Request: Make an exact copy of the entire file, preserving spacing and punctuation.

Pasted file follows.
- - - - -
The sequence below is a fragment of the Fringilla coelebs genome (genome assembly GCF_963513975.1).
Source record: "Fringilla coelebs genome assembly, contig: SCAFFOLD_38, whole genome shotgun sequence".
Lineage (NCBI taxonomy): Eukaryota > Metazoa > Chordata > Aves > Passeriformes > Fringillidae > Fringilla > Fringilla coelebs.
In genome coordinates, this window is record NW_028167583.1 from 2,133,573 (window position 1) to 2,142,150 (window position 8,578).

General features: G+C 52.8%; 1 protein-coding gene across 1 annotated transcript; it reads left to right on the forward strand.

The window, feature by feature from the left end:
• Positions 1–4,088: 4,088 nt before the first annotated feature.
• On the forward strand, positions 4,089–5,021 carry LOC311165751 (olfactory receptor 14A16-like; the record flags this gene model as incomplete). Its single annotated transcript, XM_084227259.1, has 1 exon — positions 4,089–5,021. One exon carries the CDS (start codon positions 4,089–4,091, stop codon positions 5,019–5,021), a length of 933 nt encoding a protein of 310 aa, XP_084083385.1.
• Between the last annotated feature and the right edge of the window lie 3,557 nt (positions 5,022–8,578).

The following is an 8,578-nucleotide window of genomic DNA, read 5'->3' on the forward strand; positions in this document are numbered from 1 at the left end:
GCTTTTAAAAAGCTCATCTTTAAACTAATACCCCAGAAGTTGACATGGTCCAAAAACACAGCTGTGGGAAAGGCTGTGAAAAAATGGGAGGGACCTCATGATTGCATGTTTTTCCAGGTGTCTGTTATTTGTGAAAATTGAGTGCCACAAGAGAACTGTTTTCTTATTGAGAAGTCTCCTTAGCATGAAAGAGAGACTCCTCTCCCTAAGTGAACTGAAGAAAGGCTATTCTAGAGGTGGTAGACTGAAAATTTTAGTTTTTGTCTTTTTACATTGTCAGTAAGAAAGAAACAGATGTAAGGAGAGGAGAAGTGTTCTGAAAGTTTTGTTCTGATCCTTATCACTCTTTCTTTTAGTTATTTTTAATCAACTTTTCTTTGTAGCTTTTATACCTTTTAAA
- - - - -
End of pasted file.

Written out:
The sequence below is a fragment of the Fringilla coelebs genome (genome assembly GCF_963513975.1).
Source record: "Fringilla coelebs genome assembly, contig: SCAFFOLD_38, whole genome shotgun sequence".
Lineage (NCBI taxonomy): Eukaryota > Metazoa > Chordata > Aves > Passeriformes > Fringillidae > Fringilla > Fringilla coelebs.
In genome coordinates, this window is record NW_028167583.1 from 2,133,573 (window position 1) to 2,142,150 (window position 8,578).

General features: G+C 52.8%; 1 protein-coding gene across 1 annotated transcript; it reads left to right on the forward strand.

The window, feature by feature from the left end:
• Positions 1–4,088: 4,088 nt before the first annotated feature.
• On the forward strand, positions 4,089–5,021 carry LOC311165751 (olfactory receptor 14A16-like; the record flags this gene model as incomplete). Its single annotated transcript, XM_084227259.1, has 1 exon — positions 4,089–5,021. One exon carries the CDS (start codon positions 4,089–4,091, stop codon positions 5,019–5,021), a length of 933 nt encoding a protein of 310 aa, XP_084083385.1.
• Between the last annotated feature and the right edge of the window lie 3,557 nt (positions 5,022–8,578).

The following is an 8,578-nucleotide window of genomic DNA, read 5'->3' on the forward strand; positions in this document are numbered from 1 at the left end:
GCTTTTAAAAAGCTCATCTTTAAACTAATACCCCAGAAGTTGACATGGTCCAAAAACACAGCTGTGGGAAAGGCTGTGAAAAAATGGGAGGGACCTCATGATTGCATGTTTTTCCAGGTGTCTGTTATTTGTGAAAATTGAGTGCCACAAGAGAACTGTTTTCTTATTGAGAAGTCTCCTTAGCATGAAAGAGAGACTCCTCTCCCTAAGTGAACTGAAGAAAGGCTATTCTAGAGGTGGTAGACTGAAAATTTTAGTTTTTGTCTTTTTACATTGTCAGTAAGAAAGAAACAGATGTAAGGAGAGGAGAAGTGTTCTGAAAGTTTTGTTCTGATCCTTATCACTCTTTCTTTTAGTTATTTTTAATCAACTTTTCTTTGTAGCTTTTATACCTTTTAAA